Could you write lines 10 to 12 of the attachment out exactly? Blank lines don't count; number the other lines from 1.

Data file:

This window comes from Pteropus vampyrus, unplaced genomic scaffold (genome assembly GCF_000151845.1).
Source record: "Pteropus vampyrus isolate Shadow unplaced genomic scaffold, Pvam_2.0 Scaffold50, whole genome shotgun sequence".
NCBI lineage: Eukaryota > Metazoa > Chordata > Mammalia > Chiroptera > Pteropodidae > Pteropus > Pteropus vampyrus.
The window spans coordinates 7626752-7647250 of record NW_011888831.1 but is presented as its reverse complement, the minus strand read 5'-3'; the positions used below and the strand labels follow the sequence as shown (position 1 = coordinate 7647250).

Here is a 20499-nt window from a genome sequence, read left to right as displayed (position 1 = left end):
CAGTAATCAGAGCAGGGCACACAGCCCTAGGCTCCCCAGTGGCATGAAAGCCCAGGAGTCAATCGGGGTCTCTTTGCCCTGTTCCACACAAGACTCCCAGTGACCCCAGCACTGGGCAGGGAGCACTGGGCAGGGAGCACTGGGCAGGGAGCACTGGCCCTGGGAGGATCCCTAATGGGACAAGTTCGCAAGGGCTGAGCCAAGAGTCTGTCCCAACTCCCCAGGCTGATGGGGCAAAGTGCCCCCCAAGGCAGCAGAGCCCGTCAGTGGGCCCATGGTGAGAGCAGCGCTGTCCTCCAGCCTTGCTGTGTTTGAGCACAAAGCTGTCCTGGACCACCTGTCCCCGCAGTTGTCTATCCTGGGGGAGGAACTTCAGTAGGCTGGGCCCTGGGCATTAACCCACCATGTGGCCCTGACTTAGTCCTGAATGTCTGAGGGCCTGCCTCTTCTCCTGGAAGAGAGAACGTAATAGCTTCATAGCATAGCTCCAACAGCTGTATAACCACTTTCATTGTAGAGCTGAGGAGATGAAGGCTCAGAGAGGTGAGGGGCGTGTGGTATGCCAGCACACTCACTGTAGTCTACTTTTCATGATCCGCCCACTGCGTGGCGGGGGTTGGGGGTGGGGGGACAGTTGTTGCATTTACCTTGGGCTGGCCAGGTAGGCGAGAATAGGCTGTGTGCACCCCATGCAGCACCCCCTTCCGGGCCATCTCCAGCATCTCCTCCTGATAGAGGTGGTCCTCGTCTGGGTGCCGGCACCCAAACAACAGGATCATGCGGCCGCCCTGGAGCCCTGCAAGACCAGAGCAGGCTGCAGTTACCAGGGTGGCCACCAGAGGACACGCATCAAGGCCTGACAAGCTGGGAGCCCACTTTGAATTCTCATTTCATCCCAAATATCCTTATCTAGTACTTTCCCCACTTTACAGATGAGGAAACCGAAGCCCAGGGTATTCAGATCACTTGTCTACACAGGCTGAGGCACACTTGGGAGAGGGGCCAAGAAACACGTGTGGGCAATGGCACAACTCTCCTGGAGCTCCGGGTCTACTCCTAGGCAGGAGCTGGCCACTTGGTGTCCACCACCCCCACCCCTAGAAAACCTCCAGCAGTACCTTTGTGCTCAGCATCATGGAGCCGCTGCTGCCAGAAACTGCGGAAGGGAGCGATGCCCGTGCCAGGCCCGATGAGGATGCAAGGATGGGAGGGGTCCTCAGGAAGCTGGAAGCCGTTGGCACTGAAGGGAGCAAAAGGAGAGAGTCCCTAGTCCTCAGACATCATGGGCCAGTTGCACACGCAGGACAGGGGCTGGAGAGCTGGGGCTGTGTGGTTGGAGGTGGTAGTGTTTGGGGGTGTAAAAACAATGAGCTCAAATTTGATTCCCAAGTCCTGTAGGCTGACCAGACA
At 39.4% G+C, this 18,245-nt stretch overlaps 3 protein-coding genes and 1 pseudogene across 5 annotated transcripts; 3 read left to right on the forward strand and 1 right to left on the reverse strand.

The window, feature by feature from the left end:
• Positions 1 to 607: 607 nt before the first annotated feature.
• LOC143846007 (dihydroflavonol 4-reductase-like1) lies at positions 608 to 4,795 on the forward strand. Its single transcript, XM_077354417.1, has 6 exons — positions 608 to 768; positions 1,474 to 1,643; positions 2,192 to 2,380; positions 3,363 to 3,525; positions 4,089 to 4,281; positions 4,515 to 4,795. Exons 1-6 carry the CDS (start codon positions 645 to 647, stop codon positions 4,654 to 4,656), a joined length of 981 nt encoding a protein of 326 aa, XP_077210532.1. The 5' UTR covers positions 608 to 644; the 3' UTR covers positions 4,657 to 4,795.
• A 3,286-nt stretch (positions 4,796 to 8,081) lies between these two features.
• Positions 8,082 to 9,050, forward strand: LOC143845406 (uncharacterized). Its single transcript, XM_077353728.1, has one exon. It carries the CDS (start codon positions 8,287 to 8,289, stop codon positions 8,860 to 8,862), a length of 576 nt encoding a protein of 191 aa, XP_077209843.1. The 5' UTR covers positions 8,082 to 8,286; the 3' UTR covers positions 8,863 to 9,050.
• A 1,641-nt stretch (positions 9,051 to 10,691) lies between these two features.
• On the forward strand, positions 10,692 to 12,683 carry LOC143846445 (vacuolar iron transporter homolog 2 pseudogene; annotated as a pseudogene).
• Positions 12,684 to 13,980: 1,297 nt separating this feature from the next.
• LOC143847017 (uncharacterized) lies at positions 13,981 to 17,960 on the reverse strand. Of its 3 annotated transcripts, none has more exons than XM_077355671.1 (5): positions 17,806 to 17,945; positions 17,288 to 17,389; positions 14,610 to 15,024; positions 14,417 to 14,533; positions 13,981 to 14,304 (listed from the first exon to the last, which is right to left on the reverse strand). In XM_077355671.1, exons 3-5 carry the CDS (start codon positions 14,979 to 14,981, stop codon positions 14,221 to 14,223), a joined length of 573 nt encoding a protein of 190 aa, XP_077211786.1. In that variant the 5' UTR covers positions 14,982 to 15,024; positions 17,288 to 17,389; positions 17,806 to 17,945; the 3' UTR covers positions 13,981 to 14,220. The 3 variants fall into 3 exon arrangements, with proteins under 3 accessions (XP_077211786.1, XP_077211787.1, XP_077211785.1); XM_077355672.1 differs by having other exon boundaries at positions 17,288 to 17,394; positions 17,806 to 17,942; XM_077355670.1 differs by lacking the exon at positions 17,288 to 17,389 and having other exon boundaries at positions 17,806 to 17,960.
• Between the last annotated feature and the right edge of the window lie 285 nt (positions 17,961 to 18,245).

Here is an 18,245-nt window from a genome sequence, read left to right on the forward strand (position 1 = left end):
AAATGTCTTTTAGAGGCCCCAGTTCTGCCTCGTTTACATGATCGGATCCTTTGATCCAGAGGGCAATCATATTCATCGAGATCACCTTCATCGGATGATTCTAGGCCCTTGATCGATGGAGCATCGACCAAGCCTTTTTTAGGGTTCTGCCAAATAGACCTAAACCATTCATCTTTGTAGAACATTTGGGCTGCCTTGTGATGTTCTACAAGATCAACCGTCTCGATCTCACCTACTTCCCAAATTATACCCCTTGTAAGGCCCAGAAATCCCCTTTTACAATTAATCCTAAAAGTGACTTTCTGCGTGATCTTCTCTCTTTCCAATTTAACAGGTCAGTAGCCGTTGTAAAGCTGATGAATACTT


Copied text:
• LOC143846007 (dihydroflavonol 4-reductase-like1) lies at positions 608 to 4,795 on the forward strand. Its single transcript, XM_077354417.1, has 6 exons — positions 608 to 768; positions 1,474 to 1,643; positions 2,192 to 2,380; positions 3,363 to 3,525; positions 4,089 to 4,281; positions 4,515 to 4,795. Exons 1-6 carry the CDS (start codon positions 645 to 647, stop codon positions 4,654 to 4,656), a joined length of 981 nt encoding a protein of 326 aa, XP_077210532.1. The 5' UTR covers positions 608 to 644; the 3' UTR covers positions 4,657 to 4,795.
• A 3,286-nt stretch (positions 4,796 to 8,081) lies between these two features.
• Positions 8,082 to 9,050, forward strand: LOC143845406 (uncharacterized). Its single transcript, XM_077353728.1, has one exon. It carries the CDS (start codon positions 8,287 to 8,289, stop codon positions 8,860 to 8,862), a length of 576 nt encoding a protein of 191 aa, XP_077209843.1. The 5' UTR covers positions 8,082 to 8,286; the 3' UTR covers positions 8,863 to 9,050.